However, with such powers comes the possibility of causing new problems by going overboard with the cleaning. I recently ran into issues with a few apps either complaining that they were damaged, or getting stuck when opening. I suspect this is because of CleanMyMac’s ability to not only clean around apps but inside them too, removing things like extra language support.
I’ve now curbed CleanMyMac’s enthusiasm, so it now only flags up things like broken start-up items. I’ll only allow it to do a deeper scan if I feel it’s warranted.
These days I’m not as constrained as I used to be when it comes to storage space on my Mac, partly because I’ve moved away from being a digital pack-rat. Unfortunately, the urge to check for problems is a little harder to shift, but I’m getting there.
I bumped up the default zoom setting in Vivaldi to 200%. My eyes are thanking me.
Vivaldi also lets you zoom the user interface scaling. Why is this not a standard feature everywhere? Not just in apps, but across the operating system. I remember this used to be a thing on Windows, and I’ve seen it as an option on the Linux distros I’ve tried recently, but macOS only gives you the option of scaling down the screen resolution, which I have a hard time wrapping my head around — are they that precious about their UI? (Evidence from Big Sur suggests not.)
Applicable in middle age too!
Excited about Photoshop for Apple Silicon Macs? Well, maybe temper that excitement, because Om Malik has some bad news:
The M1-Photoshop is pretty useless for those — like me — who use third-party extensions as part of their editing workflow. For instance, I use some extensions that allow me to pursue highly granular masking via luminosity masks. Other extensions for color grading (including Adobe’s own Color Themes) and additional tune-ups are also part of my flow. And none of them work with the new Photoshop.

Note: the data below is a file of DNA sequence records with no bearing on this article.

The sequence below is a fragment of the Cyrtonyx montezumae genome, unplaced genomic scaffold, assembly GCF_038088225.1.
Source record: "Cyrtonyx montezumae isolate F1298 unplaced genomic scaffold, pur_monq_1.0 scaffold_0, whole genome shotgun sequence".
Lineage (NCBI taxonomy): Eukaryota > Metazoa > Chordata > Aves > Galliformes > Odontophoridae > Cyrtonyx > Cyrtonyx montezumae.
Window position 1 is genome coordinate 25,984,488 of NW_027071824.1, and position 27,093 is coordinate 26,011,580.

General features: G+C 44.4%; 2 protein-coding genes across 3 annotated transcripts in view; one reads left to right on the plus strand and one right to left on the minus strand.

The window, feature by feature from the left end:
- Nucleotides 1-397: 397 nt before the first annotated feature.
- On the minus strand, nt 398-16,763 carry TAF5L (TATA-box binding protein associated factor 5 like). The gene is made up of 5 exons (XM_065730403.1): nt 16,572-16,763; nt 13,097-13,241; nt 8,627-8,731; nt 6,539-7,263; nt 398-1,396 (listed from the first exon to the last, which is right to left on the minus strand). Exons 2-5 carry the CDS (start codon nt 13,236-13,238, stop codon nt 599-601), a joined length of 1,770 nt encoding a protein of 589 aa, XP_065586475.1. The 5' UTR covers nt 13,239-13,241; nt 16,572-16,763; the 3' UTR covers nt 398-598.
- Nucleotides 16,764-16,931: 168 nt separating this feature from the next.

In its breathless blog post and news releases around the new M1-Photoshop, Adobe (intentionally, I suspect) failed to mention that extensions weren’t working. Like many, I was forced to re-install those extensions, only to find them absent. After a few tries at rebooting the software and the computer, I was perplexed. I ended up on their support website to get the answers. Adobe wants us to get in touch with the extension developers to see if they are offering upgrades.
Sadly, this isn’t the first time that Adobe have pulled the rug out from under people by dropping one plugin architecture for another. They did this in 2013-14, only a few years into Creative Cloud, moving on from using Flash behind the scenes.
Plugins and extensions for Photoshop (and other Adobe apps) have always been a double-edged sword — potentially great for productivity, but always subject to the whims of the landlord who sets the house rules. That may not necessarily be just Adobe, of course, as those who’ve migrated to 32-bit and 64-bit Windows or from 68000 to PowerPC to Intel on Mac over the years will know. But in this case, it looks suspiciously like Adobe got caught out by the announcement of Apple Silicon Macs and rushed this change rather than give users (and plugin developers) time to adjust.
[ There’s another side to plugins for apps like Photoshop that I want to touch on. While the ability to extend its abilities is welcome for many, I have to wonder if it’s also an excuse for Adobe to slack off making improvements (and poach the ideas that plugin developers come up with) and a means to keep people within the ecosystem. Being the ‘industry standard’ doesn’t make it the right, or best, tool for you or your requirements. ]